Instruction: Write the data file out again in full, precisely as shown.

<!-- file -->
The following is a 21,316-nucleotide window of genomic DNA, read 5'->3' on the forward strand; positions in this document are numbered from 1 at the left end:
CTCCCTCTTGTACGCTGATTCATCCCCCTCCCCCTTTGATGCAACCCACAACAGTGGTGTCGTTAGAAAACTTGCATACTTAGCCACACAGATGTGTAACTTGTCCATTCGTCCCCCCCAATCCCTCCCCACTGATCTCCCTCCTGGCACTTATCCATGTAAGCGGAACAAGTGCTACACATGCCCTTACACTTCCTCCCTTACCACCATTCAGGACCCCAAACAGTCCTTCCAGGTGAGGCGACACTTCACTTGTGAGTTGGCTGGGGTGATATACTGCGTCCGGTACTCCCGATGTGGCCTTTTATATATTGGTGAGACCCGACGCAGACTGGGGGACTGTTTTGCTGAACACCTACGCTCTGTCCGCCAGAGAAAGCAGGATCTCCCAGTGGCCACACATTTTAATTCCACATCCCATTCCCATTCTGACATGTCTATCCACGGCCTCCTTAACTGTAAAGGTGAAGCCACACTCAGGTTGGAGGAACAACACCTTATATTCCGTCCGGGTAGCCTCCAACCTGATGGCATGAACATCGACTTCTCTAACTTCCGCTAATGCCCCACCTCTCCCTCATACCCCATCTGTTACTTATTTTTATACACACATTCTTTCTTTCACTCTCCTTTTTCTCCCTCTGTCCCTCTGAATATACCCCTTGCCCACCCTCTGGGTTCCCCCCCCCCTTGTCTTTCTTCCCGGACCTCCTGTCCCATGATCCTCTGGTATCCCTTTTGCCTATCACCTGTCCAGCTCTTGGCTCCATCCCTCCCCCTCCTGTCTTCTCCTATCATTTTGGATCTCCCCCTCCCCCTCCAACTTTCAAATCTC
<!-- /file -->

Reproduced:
The following is a 21,316-nucleotide window of genomic DNA, read 5'->3' on the forward strand; positions in this document are numbered from 1 at the left end:
CTCCCTCTTGTACGCTGATTCATCCCCCTCCCCCTTTGATGCAACCCACAACAGTGGTGTCGTTAGAAAACTTGCATACTTAGCCACACAGATGTGTAACTTGTCCATTCGTCCCCCCCAATCCCTCCCCACTGATCTCCCTCCTGGCACTTATCCATGTAAGCGGAACAAGTGCTACACATGCCCTTACACTTCCTCCCTTACCACCATTCAGGACCCCAAACAGTCCTTCCAGGTGAGGCGACACTTCACTTGTGAGTTGGCTGGGGTGATATACTGCGTCCGGTACTCCCGATGTGGCCTTTTATATATTGGTGAGACCCGACGCAGACTGGGGGACTGTTTTGCTGAACACCTACGCTCTGTCCGCCAGAGAAAGCAGGATCTCCCAGTGGCCACACATTTTAATTCCACATCCCATTCCCATTCTGACATGTCTATCCACGGCCTCCTTAACTGTAAAGGTGAAGCCACACTCAGGTTGGAGGAACAACACCTTATATTCCGTCCGGGTAGCCTCCAACCTGATGGCATGAACATCGACTTCTCTAACTTCCGCTAATGCCCCACCTCTCCCTCATACCCCATCTGTTACTTATTTTTATACACACATTCTTTCTTTCACTCTCCTTTTTCTCCCTCTGTCCCTCTGAATATACCCCTTGCCCACCCTCTGGGTTCCCCCCCCCCTTGTCTTTCTTCCCGGACCTCCTGTCCCATGATCCTCTGGTATCCCTTTTGCCTATCACCTGTCCAGCTCTTGGCTCCATCCCTCCCCCTCCTGTCTTCTCCTATCATTTTGGATCTCCCCCTCCCCCTCCAACTTTCAAATCTC